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Equal Access for Students with Disabilities: A Study on How Executive Functioning Enhances Performance


Presenter: Glenda H. Ballard

Institution: Texas A&M University-Texarkana

Professional Title: Dean, College of Education and Liberal Arts

Glenda Ballard is Dean of Education and Liberal Arts at Texas A&M University-Texarkana. With 30 years in education, from K-12, Community College, Adult Literacy, and University, Dr. Ballard has witnessed learning differences in all levels of students. She possesses a doctorate in adult and continuing education from Virginia Tech, MS in Counseling and Guidance and BS in English from A&M University-Commerce, and additional coursework in technology education. Dr. Ballard’s research interests focus on teaching writing, experiential learning and leadership in higher education.


Marlena-Coco-150x150.jpgPresenter: Marlena Coco

Institution: Lynn University

Professional Title: Academic Coach

Marlena Coco is a doctoral student in Educational Leadership and Research Methodology at Florida Atlantic University in Boca Raton. She received an MA in College Student Development from St. Edwards University and BS in Psychology from University of Texas-Austin. She currently works as an Academic Coach and Adjunct Professor at Lynn University in Boca Raton. She is working on Associate Certified Coach credentials with International Coaching Federation. Marlena is published in Developing and Sustaining Adult Learners and Southern Regional Association of Teacher Education.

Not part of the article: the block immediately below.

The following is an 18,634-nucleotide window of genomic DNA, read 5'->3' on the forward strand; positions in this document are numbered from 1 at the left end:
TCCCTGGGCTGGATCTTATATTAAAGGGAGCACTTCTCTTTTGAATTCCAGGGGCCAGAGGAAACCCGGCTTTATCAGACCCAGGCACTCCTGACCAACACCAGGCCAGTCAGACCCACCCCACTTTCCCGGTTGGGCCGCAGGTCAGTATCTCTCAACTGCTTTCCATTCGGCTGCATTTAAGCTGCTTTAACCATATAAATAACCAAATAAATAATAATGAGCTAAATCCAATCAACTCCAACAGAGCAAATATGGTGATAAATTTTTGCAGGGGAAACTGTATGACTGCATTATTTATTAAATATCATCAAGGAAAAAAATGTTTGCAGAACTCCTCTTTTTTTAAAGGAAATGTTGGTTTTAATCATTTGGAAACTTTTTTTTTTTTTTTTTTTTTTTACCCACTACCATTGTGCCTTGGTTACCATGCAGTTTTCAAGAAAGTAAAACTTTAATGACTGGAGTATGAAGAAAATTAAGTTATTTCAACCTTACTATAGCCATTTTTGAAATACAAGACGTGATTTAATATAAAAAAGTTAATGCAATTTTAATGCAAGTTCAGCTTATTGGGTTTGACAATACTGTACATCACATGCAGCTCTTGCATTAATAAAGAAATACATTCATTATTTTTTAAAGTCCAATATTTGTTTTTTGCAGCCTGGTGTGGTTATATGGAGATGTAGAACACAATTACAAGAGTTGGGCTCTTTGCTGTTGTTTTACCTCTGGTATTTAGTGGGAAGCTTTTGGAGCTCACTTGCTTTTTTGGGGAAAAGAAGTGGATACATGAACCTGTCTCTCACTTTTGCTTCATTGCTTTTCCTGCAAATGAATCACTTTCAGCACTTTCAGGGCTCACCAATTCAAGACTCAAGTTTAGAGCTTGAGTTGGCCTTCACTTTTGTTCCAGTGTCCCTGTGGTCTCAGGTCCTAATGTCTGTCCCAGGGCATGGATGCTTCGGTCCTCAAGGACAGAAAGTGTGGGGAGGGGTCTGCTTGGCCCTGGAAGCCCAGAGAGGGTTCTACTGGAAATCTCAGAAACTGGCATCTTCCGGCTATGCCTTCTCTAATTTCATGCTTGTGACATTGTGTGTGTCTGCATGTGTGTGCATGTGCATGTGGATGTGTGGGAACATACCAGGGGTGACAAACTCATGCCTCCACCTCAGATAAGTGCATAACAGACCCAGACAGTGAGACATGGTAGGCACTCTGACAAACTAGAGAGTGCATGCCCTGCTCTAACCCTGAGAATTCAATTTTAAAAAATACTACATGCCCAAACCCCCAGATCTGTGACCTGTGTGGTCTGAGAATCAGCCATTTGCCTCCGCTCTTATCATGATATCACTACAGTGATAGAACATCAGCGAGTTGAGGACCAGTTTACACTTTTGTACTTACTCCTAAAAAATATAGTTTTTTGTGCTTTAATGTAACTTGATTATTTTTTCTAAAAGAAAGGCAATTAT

Legal cases based on academic accommodations have increased since ADA began in 1990. Approximately 11% of students report a disability; Lynn University reports 25%. This presentation addresses equal access for students with disabilities; reviews accommodations, services and behaviors that improve educational experiences; presents findings from recent study which examined executive functioning and transitioning for students with disabilities compared to students without disabilities; confirms that students with disabilities who incorporate executive functioning activities into their daily lives experience higher access.

Learning Outcomes: 

  • articulate the basis for the Americans with Disabilities Act
  • identify common accommodations, services and behaviors that students with disabilities may use
  • recognize that, through executive functioning, students with disabilities may experience equal access to higher education